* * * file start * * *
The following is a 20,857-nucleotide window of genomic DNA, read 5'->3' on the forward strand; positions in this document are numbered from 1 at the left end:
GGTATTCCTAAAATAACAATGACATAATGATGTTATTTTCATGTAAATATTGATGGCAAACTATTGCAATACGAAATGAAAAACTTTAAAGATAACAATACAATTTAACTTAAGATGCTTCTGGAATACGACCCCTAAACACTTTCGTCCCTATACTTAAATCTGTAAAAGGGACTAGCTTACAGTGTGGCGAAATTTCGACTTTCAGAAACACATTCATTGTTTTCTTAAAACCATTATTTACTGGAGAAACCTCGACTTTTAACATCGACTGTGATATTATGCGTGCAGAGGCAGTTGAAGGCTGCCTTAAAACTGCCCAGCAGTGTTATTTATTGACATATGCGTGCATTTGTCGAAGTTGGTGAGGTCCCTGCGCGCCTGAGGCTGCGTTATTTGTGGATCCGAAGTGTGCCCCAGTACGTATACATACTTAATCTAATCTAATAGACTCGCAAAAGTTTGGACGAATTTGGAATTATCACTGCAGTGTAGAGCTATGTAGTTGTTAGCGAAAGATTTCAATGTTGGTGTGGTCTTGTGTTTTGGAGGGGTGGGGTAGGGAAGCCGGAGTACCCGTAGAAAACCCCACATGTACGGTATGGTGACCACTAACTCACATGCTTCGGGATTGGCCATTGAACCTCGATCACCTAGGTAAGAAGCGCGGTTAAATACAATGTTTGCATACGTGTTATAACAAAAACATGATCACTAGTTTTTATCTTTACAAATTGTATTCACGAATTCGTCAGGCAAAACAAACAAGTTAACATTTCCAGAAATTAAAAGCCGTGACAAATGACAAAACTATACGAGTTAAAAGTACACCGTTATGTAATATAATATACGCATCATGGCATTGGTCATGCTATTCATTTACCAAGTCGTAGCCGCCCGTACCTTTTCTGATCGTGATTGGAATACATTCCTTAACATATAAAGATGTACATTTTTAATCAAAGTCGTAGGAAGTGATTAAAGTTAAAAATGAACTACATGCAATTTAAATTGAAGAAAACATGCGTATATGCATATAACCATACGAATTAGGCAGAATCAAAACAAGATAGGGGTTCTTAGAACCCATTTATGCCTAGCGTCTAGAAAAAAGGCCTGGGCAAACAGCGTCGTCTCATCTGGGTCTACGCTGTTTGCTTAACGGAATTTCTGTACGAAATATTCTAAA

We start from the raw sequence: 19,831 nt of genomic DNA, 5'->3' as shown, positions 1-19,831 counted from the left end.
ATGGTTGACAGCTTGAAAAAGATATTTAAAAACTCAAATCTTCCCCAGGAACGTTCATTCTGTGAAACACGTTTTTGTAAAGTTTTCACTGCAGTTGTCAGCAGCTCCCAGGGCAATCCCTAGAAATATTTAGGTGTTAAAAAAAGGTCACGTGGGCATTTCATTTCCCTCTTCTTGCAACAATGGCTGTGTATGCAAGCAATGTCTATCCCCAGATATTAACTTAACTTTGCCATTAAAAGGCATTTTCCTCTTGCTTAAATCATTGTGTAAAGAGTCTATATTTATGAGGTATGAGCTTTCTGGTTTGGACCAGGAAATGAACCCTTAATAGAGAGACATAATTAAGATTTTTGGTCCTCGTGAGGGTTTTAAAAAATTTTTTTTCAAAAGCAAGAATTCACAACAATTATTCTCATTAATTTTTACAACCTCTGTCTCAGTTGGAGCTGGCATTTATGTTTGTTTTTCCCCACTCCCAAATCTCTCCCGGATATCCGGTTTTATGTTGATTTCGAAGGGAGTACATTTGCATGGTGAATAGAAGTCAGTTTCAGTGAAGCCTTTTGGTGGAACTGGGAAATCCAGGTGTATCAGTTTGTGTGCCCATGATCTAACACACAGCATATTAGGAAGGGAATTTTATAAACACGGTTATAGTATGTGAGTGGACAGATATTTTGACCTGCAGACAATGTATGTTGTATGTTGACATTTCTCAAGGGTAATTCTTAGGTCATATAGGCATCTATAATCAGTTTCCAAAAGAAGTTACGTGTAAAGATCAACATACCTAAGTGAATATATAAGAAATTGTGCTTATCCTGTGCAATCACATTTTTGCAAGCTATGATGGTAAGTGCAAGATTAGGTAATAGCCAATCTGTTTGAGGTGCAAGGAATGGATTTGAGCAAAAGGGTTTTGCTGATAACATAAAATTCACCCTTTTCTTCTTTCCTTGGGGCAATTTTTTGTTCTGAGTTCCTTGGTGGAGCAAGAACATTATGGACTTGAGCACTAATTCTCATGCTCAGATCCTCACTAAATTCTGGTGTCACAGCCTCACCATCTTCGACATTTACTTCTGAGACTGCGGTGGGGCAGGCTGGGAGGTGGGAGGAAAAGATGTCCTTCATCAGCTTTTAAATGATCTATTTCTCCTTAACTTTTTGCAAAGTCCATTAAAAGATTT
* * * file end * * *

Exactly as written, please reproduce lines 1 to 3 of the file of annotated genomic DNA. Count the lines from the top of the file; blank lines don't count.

The following is a 20,857-nucleotide window of genomic DNA, read 5'->3' on the forward strand; positions in this document are numbered from 1 at the left end:
GGTATTCCTAAAATAACAATGACATAATGATGTTATTTTCATGTAAATATTGATGGCAAACTATTGCAATACGAAATGAAAAACTTTAAAGATAACAATACAATTTAACTTAAGATGCTTCTGGAATACGACCCCTAAACACTTTCGTCCCTATACTTAAATCTGTAAAAGGGACTAGCTTACAGTGTGGCGAAATTTCGACTTTCAGAAACACATTCATTGTTTTCTTAAAACCATTATTTACTGGAGAAACCTCGACTTTTAACATCGACTGTGATATTATGCGTGCAGAGGCAGTTGAAGGCTGCCTTAAAACTGCCCAGCAGTGTTATTTATTGACATATGCGTGCATTTGTCGAAGTTGGTGAGGTCCCTGCGCGCCTGAGGCTGCGTTATTTGTGGATCCGAAGTGTGCCCCAGTACGTATACATACTTAATCTAATCTAATAGACTCGCAAAAGTTTGGACGAATTTGGAATTATCACTGCAGTGTAGAGCTATGTAGTTGTTAGCGAAAGATTTCAATGTTGGTGTGGTCTTGTGTTTTGGAGGGGTGGGGTAGGGAAGCCGGAGTACCCGTAGAAAACCCCACATGTACGGTATGGTGACCACTAACTCACATGCTTCGGGATTGGCCATTGAACCTCGATCACCTAGGTAAGAAGCGCGGTTAAATACAATGTTTGCATACGTGTTATAACAAAAACATGATCACTAGTTTTTATCTTTACAAATTGTATTCACGAATTCGTCAGGCAAAACAAACAAGTTAACATTTCCAGAAATTAAAAGCCGTGACAAATGACAAAACTATACGAGTTAAAAGTACACCGTTATGTAATATAATATACGCATCATGGCATTGGTCATGCTATTCATTTACCAAGTCGTAGCCGCCCGTACCTTTTCTGATCGTGATTGGAATACATTCCTTAACATATAAAGATGTACATTTTTAATCAAAGTCGTAGGAAGTGATTAAAGTTAAAAATGAACTACATGCAATTTAAATTGAAGAAAACATGCGTATATGCATATAACCATACGAATTAGGCAGAATCAAAACAAGATAGGGGTTCTTAGAACCCATTTATGCCTAGCGTCTAGAAAAAAGGCCTGGGCAAACAGCGTCGTCTCATCTGGGTCTACGCTGTTTGCTTAACGGAATTTCTGTACGAAATATTCTAAA

We start from the raw sequence: 19,831 nt of genomic DNA, 5'->3' as shown, positions 1-19,831 counted from the left end.